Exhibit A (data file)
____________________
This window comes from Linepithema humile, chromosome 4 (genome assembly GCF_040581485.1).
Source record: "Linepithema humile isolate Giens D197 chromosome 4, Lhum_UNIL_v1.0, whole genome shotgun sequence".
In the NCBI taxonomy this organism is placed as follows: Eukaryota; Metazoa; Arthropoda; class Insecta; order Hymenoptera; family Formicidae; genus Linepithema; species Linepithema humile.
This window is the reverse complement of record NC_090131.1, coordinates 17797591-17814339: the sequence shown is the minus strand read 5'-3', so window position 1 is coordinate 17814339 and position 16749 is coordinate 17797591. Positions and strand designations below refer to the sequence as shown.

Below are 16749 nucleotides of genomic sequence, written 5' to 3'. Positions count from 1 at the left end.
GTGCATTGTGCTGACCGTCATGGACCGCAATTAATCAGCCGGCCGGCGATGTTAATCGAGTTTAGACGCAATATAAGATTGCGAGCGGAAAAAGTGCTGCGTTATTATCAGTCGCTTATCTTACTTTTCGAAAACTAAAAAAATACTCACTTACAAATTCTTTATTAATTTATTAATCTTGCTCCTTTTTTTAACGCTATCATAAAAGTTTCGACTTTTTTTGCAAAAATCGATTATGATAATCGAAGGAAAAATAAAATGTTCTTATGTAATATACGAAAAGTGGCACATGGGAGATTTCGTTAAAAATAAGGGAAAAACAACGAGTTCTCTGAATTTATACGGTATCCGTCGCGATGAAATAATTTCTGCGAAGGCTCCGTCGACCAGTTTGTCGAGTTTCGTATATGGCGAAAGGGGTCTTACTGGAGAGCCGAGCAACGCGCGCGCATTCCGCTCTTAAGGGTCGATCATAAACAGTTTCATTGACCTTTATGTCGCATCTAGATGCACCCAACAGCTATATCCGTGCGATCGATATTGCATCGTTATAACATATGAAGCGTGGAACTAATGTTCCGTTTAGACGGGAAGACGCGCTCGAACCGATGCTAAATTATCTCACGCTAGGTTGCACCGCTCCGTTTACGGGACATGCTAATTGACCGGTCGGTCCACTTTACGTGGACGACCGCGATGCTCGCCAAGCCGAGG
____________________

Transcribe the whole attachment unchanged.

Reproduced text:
This window comes from Linepithema humile, chromosome 4 (genome assembly GCF_040581485.1).
Source record: "Linepithema humile isolate Giens D197 chromosome 4, Lhum_UNIL_v1.0, whole genome shotgun sequence".
In the NCBI taxonomy this organism is placed as follows: Eukaryota; Metazoa; Arthropoda; class Insecta; order Hymenoptera; family Formicidae; genus Linepithema; species Linepithema humile.
This window is the reverse complement of record NC_090131.1, coordinates 17797591-17814339: the sequence shown is the minus strand read 5'-3', so window position 1 is coordinate 17814339 and position 16749 is coordinate 17797591. Positions and strand designations below refer to the sequence as shown.

Below are 16749 nucleotides of genomic sequence, written 5' to 3'. Positions count from 1 at the left end.
GTGCATTGTGCTGACCGTCATGGACCGCAATTAATCAGCCGGCCGGCGATGTTAATCGAGTTTAGACGCAATATAAGATTGCGAGCGGAAAAAGTGCTGCGTTATTATCAGTCGCTTATCTTACTTTTCGAAAACTAAAAAAATACTCACTTACAAATTCTTTATTAATTTATTAATCTTGCTCCTTTTTTTAACGCTATCATAAAAGTTTCGACTTTTTTTGCAAAAATCGATTATGATAATCGAAGGAAAAATAAAATGTTCTTATGTAATATACGAAAAGTGGCACATGGGAGATTTCGTTAAAAATAAGGGAAAAACAACGAGTTCTCTGAATTTATACGGTATCCGTCGCGATGAAATAATTTCTGCGAAGGCTCCGTCGACCAGTTTGTCGAGTTTCGTATATGGCGAAAGGGGTCTTACTGGAGAGCCGAGCAACGCGCGCGCATTCCGCTCTTAAGGGTCGATCATAAACAGTTTCATTGACCTTTATGTCGCATCTAGATGCACCCAACAGCTATATCCGTGCGATCGATATTGCATCGTTATAACATATGAAGCGTGGAACTAATGTTCCGTTTAGACGGGAAGACGCGCTCGAACCGATGCTAAATTATCTCACGCTAGGTTGCACCGCTCCGTTTACGGGACATGCTAATTGACCGGTCGGTCCACTTTACGTGGACGACCGCGATGCTCGCCAAGCCGAGG